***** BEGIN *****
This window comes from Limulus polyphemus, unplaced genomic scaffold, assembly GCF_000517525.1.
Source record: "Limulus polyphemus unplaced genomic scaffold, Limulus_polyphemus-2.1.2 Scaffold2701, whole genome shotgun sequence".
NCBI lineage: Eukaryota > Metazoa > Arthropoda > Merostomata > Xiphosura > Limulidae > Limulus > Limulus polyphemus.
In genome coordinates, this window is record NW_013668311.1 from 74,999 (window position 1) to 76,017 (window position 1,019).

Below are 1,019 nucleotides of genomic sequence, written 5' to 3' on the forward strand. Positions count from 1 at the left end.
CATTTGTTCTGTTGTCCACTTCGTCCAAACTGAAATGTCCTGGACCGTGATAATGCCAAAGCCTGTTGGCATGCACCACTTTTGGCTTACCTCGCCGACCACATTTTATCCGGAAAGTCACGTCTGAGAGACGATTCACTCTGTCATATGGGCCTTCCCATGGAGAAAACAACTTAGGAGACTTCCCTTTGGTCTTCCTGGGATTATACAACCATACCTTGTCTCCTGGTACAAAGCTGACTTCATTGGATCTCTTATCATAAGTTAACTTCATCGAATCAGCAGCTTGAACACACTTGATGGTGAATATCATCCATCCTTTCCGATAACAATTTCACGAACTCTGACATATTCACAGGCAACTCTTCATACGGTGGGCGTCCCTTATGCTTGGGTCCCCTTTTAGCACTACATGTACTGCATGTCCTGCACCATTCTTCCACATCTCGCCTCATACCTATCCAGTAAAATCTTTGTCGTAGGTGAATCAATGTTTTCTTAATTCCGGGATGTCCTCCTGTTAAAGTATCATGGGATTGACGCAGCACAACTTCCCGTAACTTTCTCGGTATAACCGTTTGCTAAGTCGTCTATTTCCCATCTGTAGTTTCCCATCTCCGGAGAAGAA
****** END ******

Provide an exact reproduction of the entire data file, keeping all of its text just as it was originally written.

This window comes from Limulus polyphemus, unplaced genomic scaffold, assembly GCF_000517525.1.
Source record: "Limulus polyphemus unplaced genomic scaffold, Limulus_polyphemus-2.1.2 Scaffold2701, whole genome shotgun sequence".
NCBI lineage: Eukaryota > Metazoa > Arthropoda > Merostomata > Xiphosura > Limulidae > Limulus > Limulus polyphemus.
In genome coordinates, this window is record NW_013668311.1 from 74,999 (window position 1) to 76,017 (window position 1,019).

Below are 1,019 nucleotides of genomic sequence, written 5' to 3' on the forward strand. Positions count from 1 at the left end.
CATTTGTTCTGTTGTCCACTTCGTCCAAACTGAAATGTCCTGGACCGTGATAATGCCAAAGCCTGTTGGCATGCACCACTTTTGGCTTACCTCGCCGACCACATTTTATCCGGAAAGTCACGTCTGAGAGACGATTCACTCTGTCATATGGGCCTTCCCATGGAGAAAACAACTTAGGAGACTTCCCTTTGGTCTTCCTGGGATTATACAACCATACCTTGTCTCCTGGTACAAAGCTGACTTCATTGGATCTCTTATCATAAGTTAACTTCATCGAATCAGCAGCTTGAACACACTTGATGGTGAATATCATCCATCCTTTCCGATAACAATTTCACGAACTCTGACATATTCACAGGCAACTCTTCATACGGTGGGCGTCCCTTATGCTTGGGTCCCCTTTTAGCACTACATGTACTGCATGTCCTGCACCATTCTTCCACATCTCGCCTCATACCTATCCAGTAAAATCTTTGTCGTAGGTGAATCAATGTTTTCTTAATTCCGGGATGTCCTCCTGTTAAAGTATCATGGGATTGACGCAGCACAACTTCCCGTAACTTTCTCGGTATAACCGTTTGCTAAGTCGTCTATTTCCCATCTGTAGTTTCCCATCTCCGGAGAAGAA